Dupont Dental - Your Washington DC Dentist

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hard candy bad for teeth

Why Hard Candy is Bad For Your Teeth

Do you have a sweet tooth? A sweet treat now and then is a perfectly acceptable way to indulge in that sweet tooth; however, the kind of treats you pick can affect your oral health. We already know that sweets and desserts tend to be high in sugar, but candy – especially hard candy – can negatively affect your teeth. Here’s the scoop on what’s in your candy dish.

Types of candy

Candy is a large category of sweets that encompasses everything from chocolate bars to truffles to lollipops and butterscotch candies. Not all candy affects your oral health in the same way.

  • Sticky or chewy candy, including gummy type candies, caramels, taffy, toffees: These types can dislodge dental and orthodontic appliances.
  • Chocolates
  • Hard candies, including peppermints, butterscotches, lollipops, lozenges

Why is hard candy bad for my teeth?

Most candies are created with a base of sugar and fat. Softer candies tend to have more fat than the hard candies (i.e., soft caramel has more butter and cream than the hard caramels). The hard candies have much more sugar; this is part of what makes them hard.

However, all of that sugar creates the perfect environment for cavities. Not only is there an increased amount of sugar, but the sugar sits for a prolonged time on the teeth while the hard candy melts and dissolves in the mouth.

The link between sugar and cavities

Sugar by itself does not create a cavity, but sugar does feed the bacteria that cause cavities. As the bacteria feed on sugar, they produce acid, and it is that acid that eats away at the tooth enamel.

What kind of candy can I eat?

We get it; no one wants to hear that they have to ban candy forever, but choosing the right candy and taking the necessary steps can help you safely enjoy the candy you do eat. Chocolate tends to be a better choice (as opposed to hard candy or chewy candy) because it rinses off the teeth much easier and does not sit in the mouth as long as a hard candy does.

Still, if you choose to eat hard candy, you can minimize the impact on your oral health, by following these steps:

  • Eat candy in moderation: The more you eat, the more sugar that is introduced into your mouth.
  • Drink water after eating candy: Water helps flush out any lingering sugars from the candy.
  • Eat candy with a meal: Once you finish your veggies, of course! Because your mouth has already produced more saliva during the mealtime, eating candy with a meal helps prevent decay.The salvia fights the acid in your mouth and also helps flush out the sugar quicker.
  • Floss and brush: As soon as you are able, floss and brush after eating candy.

Whether you treat yourself to a piece of candy once a week or once a month, remember to keep your routine dental appointments and to maintain a solid oral care routine. If you have questions about hard candy or cavities, don’t hesitate to ask us!

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dried fruit oral health

Dried Fruit and Oral Health: What You Need to Know

Did you know that only 10% of Americans meet the minimum recommendation for daily fruit servings? Fruit isn’t just a sweet treat for breakfast; fruit can be a wonderful source of vitamins (especially vitamin C), antioxidants, and fiber. As a bonus, diets rich in fruits (and vegetables) can help lower the risk of heart disease, cancer, and diabetes.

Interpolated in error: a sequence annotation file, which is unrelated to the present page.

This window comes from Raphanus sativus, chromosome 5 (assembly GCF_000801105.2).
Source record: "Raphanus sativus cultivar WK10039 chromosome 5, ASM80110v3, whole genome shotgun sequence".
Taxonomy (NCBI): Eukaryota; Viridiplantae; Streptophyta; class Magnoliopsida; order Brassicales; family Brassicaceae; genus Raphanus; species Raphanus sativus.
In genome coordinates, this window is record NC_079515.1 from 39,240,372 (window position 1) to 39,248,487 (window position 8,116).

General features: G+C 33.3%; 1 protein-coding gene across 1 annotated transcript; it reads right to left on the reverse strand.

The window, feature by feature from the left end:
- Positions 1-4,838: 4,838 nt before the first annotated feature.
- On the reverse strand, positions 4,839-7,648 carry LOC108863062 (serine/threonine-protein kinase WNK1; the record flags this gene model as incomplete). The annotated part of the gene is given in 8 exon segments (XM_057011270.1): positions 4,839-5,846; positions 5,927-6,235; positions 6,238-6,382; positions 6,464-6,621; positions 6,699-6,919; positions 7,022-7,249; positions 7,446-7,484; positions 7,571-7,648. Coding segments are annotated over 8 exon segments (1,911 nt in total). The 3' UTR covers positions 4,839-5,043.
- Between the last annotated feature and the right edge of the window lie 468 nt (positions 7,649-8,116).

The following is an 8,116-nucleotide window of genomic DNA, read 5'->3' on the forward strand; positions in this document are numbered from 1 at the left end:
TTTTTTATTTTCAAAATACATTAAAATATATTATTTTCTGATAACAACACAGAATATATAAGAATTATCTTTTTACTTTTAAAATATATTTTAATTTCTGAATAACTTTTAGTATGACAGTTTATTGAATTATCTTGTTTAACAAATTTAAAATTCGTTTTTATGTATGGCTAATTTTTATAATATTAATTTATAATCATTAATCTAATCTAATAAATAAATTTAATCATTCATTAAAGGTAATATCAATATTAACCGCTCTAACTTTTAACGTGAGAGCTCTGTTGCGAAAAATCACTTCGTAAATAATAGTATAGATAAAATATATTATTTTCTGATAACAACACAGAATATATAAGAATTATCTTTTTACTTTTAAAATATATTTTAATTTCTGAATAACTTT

Benefits of dried fruit

Nutritionists recommend eating a certain number servings per day (ranging from one cup for children and up to 2 cups per day for men), and those servings can come from fresh fruit, 100% fruit juice, and even dried fruit. Dried fruit is a popular choice for many people because:

  • Dried fruit is not as fragile as fresh fruit
  • It is easy to carry to work or school
  • Dried fruit has a much longer shelf life than fresh fruit
  • Due to high fiber content, dried fruit helps regulate the digestive system
  • Dried fruit is convenient as it does not need to be washed, peeled, or cut

Dried fruit and dental issues

Despite the health benefits of dried fruit, you may have heard that dried fruit is not an ideal food, regarding dental health.

  • Sticky: The American Dental Association recommends avoiding sticky foods, especially for those with dental appliances in their mouth. Sticky foods can also cause problems because the food sits on the teeth longer than other foods.
  • Sugar content: Because excess sugar consumption can lead to dental caries, many individuals worry that eating too much dried fruit can introduce too much sugar into the mouth. Ounce per ounce, dried fruit contains more sugar than fresh. However, the portion size of dried fruit is 30 grams compared to 80 grams of fresh fruit.
  • Damage to dental pieces: The stickiness of dried fruit can cause damage to braces, crowns, or other orthodontic pieces.

So is dried fruit good for us? Overall, yes. There are many positive benefits to eating dried fruit, especially if it hard for you to meet your minimum intake goals of fruit each day. Are the risks to dental health too much to risk? Eating dried fruit can be done with a few precautions.

But I love dried fruit! Now what?

Can’t get enough dried apricots in your oatmeal? Do you kids love raisins in their lunchbox? The good news is that dried fruit doesn’t have to be completely cut out of your diet! The British Nutrition Foundation studied the effects of dried fruit on dental health, particularly in children. Surprisingly, dried fruit “sticks” more to teeth when eaten alone. The solution? Include dried fruit with your meal rather than a stand-alone snack.

Additionally, after consuming dried fruit, dentists recommend the following:

  • Eat the recommended serving size of dried fruit to avoid eating too much sugar in one sitting
  • Rinse with water after eating dried fruit
  • Flossing: Pre-flossed flossers may be ideal in this situation
  • Brush your teeth: After eating any sticky or sugary food, brushing is recommended.

If you have questions about your particular dental history, call Dupont Dental today to learn how dried fruit may affect your specific dental appliances.

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diabetes and dental care